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Chrysler posts $370 million net loss on costs tied to repaid loans

Tue, 26 Jul 2011 00:00:00 -0700

Chrysler Group LLC, after recording its first post-bankruptcy profit three months ago, posted a net loss of $370 million in the second quarter due to costs tied to the repayment of government bailout loans.

Chrysler incurred a charge of $551 million in paying back the U.S. Department of Treasury and the Canadian loans that kept the automaker afloat in 2009.

"Modified" operating profit nearly tripled from a year earlier to $507 million, while revenue climbed 30 percent to $13.7 billion, the company said Tuesday.

Helped by new models and a big advertising push, Chrysler's second-quarter worldwide sales increased 19 percent to 486,000 units.

Cash reserves rose $300 million during the past three months to $10.2 billion.

"There is no doubt that Chrysler Group has taken a huge step forward this quarter," CEO Sergio Marchionne said in a statement. "Refinancing our debt and repaying our government loans six years early reinforces our conviction that we are on the right path to rebuilding this company and restoring it to its rightful place on the global automotive landscape."

In the first quarter, Chrysler recorded a net profit of $116 million, its first since exiting a U.S.-steered bankruptcy under the control of Italy's Fiat S.p.A.

Milestones in the second quarter included:

-- The May 24 repayment of $5.9 billion to the U.S. government and $1.7 billion to Canada, six years ahead of the original schedule.

-- Refinancing its debt with a $3.0 billion senior secured loan, $3.2 billion in secured notes and a $1.3 billion revolving line of credit.

-- Worldwide shipments rose 19 percent to 514,000 units and marked this first time that figure had topped 500,000 units in a quarter since Chrysler exited bankruptcy in June 2009.

As part of the refinancing, Fiat exercised an option to lift its stake in Chrysler to 46 percent from 30 percent.

Last week, Fiat ended U.S. and Canadian taxpayer ownership by paying $625 million to acquire the U.S. Department of Treasury's remaining 6 percent holding as well as Canada's 1.5 percent stake.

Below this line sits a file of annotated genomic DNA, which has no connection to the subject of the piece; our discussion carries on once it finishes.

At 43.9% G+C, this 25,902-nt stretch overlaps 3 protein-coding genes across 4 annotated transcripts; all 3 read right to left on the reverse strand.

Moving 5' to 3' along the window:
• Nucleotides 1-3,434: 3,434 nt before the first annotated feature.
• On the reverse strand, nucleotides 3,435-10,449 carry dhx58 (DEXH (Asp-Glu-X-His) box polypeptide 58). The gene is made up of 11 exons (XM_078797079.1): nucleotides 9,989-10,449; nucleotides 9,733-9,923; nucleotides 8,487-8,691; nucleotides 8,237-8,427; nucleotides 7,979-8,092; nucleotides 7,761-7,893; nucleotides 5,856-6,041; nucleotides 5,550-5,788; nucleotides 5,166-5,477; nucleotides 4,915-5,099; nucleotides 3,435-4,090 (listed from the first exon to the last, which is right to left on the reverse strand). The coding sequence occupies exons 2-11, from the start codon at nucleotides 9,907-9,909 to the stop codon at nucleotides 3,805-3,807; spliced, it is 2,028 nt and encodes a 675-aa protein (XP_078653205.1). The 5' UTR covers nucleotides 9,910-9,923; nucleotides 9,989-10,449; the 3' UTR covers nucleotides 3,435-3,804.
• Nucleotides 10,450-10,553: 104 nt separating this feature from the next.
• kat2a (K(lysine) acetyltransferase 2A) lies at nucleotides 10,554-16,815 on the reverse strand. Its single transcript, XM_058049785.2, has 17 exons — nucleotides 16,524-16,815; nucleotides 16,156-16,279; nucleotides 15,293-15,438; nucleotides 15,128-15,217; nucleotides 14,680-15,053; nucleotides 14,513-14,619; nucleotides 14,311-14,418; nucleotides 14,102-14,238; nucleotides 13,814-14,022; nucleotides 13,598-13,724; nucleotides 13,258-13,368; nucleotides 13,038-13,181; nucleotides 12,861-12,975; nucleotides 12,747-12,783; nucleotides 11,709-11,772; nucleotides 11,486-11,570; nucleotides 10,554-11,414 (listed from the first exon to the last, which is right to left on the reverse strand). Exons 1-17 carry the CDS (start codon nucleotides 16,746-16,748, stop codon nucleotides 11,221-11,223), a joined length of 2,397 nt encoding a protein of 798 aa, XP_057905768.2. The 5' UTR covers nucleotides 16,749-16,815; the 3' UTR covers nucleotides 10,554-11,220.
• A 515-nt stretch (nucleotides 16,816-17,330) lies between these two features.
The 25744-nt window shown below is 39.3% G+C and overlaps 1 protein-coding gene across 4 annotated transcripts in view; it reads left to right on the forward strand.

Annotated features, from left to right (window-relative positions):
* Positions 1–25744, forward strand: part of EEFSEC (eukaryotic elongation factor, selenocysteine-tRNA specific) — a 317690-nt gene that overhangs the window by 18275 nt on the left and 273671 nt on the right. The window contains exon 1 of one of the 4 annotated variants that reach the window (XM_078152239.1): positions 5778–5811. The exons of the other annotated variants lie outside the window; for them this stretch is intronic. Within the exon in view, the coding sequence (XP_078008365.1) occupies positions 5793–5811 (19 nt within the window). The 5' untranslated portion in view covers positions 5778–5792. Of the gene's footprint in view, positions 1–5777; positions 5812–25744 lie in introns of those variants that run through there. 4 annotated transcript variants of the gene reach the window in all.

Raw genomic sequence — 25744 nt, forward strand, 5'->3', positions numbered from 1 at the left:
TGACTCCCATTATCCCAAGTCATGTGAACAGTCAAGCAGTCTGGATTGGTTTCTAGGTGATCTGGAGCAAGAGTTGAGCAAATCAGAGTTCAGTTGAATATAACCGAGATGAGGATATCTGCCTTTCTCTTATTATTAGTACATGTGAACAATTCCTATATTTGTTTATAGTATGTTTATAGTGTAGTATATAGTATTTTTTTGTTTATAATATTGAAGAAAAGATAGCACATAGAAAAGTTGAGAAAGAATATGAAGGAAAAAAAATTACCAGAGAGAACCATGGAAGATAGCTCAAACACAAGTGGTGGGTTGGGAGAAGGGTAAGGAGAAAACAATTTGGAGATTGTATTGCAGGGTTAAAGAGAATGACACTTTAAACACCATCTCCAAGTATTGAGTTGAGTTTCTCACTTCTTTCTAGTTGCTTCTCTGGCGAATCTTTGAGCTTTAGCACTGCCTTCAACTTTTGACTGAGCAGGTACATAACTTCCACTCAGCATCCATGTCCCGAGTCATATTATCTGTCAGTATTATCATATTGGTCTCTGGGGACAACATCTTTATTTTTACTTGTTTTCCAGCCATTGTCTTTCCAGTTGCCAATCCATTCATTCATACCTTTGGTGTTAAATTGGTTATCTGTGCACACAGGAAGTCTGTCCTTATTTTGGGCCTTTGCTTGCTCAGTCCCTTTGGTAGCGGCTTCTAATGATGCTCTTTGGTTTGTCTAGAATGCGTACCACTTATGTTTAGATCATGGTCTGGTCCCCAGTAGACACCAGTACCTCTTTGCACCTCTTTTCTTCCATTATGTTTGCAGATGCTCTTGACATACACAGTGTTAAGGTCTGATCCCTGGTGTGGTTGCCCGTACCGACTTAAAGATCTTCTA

Under terms of the bailout, Fiat will be allowed to boost its stake by another 5 percentage points, to 58.5 percent, by building a 40-mpg car in the United States. That is expected to happen in the fourth quarter when Chrysler begins assembling a replacement for the Dodge Caliber in Belvidere, Ill.

A UAW health-care trust will own the remaining 41.5 percent of Chrysler.

Chrysler said its adjusted net income for the second quarter was $181 million, compared with a loss of $172 million in 2010.

The company projected revenue for the full year at over $55 billion.

Modified operating profit for 2011 will be $2 billion, Chrysler said.

Marchionne, who is working to unify the companies under a single management structure as soon as this week, is aiming for $140 billion in combined Fiat-Chrysler revenues by 2014.

The company is introducing 16 new- or revamped vehicles in the United States this year. The rejuvenated lineup has pumped some life into Chrysler sales, which rose 21 percent in the first six months over the same period in 2010.

That number is far below the 45 percent increase Chrysler sales executives set as a goal when they addressed dealers at the NADA convention in February.

According to data released by, Chrysler has made some progress in some other key industry metrics.

The company's average transaction prices are up 11.4 percent during the first six months of the year; incentive spending per unit has dropped 19.3 percent and the percentage of units sold to fleets has dropped 8.9 percent -- from 40.5 percent for the first six months of 2010 to 31.6 percent a year later.

By Bradford Wernle